There Is Hope and Help for Suicide
When we experience physical health issues, we rarely worry that people will judge us for going to a health care provider or telling them we don’t feel well. Mental health concerns are no different. You are not alone if you are struggling with suicidal thoughts or behaviors. There is good help, and you deserve to access it so you can start to feel better.
That can be hard to do when you are feeling hopeless or thinking about suicide. You may be experiencing something called “cognitive constriction,” which is a fancy way of saying you may think things are either good or bad, acceptable or not acceptable, or right or wrong. When you feel like that, you lose touch with the fact that there is a lot of gray between those extremes.
You may feel like there is no way to stop the pain and those feelings may feel so real or true that it’s hard to understand that your brain isn’t getting the big picture. But trust us: You are not alone. There is hope and help. And you can feel much better when you get the support you need.
Most people who have suicidal thoughts end up finding ways to cope or get the support they need, and almost all people who have been suicidal or have survived suicide attempts say they are glad they lived. They find the coping skills they need, get professional help, or build a support network in order to live a life that feels worth living.
It’s common to feel like no one will understand what you’re going through or that they won’t be able to help, but people will, and you can get help.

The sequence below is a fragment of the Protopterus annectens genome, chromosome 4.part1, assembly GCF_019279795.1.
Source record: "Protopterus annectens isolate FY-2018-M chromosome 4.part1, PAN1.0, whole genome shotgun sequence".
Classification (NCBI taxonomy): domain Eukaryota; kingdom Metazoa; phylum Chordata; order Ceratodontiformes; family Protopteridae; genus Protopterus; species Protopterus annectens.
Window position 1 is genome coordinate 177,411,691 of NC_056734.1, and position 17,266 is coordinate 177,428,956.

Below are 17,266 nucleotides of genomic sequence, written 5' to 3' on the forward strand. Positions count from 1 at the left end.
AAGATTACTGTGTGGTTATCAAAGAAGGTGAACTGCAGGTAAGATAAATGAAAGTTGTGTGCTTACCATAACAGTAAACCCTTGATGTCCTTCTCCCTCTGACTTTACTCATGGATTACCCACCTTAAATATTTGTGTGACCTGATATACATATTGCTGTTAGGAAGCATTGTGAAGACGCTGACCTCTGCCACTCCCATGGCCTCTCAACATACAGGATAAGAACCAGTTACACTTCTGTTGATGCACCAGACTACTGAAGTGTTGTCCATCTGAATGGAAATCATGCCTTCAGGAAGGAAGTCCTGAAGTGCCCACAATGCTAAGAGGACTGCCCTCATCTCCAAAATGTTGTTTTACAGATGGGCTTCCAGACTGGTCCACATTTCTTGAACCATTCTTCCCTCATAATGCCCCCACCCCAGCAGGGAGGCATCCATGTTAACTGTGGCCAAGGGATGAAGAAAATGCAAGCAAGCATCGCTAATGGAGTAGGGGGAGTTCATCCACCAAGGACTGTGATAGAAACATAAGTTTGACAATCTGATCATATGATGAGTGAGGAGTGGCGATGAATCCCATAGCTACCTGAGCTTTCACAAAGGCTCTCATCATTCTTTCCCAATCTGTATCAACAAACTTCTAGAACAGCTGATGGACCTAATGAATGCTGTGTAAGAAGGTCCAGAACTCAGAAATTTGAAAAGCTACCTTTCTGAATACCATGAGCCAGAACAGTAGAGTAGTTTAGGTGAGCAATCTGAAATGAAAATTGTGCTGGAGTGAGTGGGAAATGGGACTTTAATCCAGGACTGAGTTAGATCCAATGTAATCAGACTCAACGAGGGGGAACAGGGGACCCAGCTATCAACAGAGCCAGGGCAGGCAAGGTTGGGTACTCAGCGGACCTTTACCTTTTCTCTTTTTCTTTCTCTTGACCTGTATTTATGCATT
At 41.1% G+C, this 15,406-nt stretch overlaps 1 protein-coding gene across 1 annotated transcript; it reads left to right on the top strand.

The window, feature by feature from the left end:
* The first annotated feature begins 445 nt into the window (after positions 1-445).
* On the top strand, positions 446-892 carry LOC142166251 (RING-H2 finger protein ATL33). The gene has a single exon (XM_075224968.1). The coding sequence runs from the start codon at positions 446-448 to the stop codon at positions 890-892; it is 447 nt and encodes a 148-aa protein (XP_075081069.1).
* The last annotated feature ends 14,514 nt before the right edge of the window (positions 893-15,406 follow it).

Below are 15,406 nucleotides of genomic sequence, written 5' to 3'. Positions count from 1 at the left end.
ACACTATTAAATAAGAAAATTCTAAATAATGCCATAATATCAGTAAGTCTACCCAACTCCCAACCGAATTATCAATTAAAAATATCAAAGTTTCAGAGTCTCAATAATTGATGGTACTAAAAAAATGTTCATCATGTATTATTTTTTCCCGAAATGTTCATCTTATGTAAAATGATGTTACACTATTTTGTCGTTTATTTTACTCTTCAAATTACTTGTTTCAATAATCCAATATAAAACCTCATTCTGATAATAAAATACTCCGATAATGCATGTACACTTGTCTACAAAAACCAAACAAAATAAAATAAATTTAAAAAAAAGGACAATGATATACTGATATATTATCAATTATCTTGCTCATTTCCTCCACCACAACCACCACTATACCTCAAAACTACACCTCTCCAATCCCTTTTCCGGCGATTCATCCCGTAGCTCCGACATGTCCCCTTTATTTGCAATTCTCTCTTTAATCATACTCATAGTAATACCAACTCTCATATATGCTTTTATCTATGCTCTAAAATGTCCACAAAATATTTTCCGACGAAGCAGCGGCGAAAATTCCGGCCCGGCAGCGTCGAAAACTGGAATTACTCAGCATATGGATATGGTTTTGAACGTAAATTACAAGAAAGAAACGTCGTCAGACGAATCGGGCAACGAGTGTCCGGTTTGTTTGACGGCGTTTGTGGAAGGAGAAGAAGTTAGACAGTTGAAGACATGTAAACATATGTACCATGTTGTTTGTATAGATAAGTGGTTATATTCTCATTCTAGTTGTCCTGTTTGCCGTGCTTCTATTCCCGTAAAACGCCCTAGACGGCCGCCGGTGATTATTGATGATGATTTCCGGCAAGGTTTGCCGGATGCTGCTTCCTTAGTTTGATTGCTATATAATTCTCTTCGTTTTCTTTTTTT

Trust Your Instincts and Get Help
Suicide can be an impulsive act. It’s common to feel hopeless or think about suicide over an extended period, but the time between the decision to end life and an actual suicide attempt is often very short.
That’s why it’s so important to trust our instincts if we’re worried about ourselves or a friend. It’s always better to reach out and be wrong about what’s happening than to stay quiet and risk losing someone we care about or harming ourselves.
Coping with feelings of hopelessness or thoughts of suicide can be overwhelming.
- If you’re unsure what to do next, call or text 988 for a free, confidential conversation with a trained counselor anytime.
- If it is a medical emergency or if there is immediate danger of harm, call 911 and explain that you need support for a mental health crisis.
Support is here for you. You are not alone.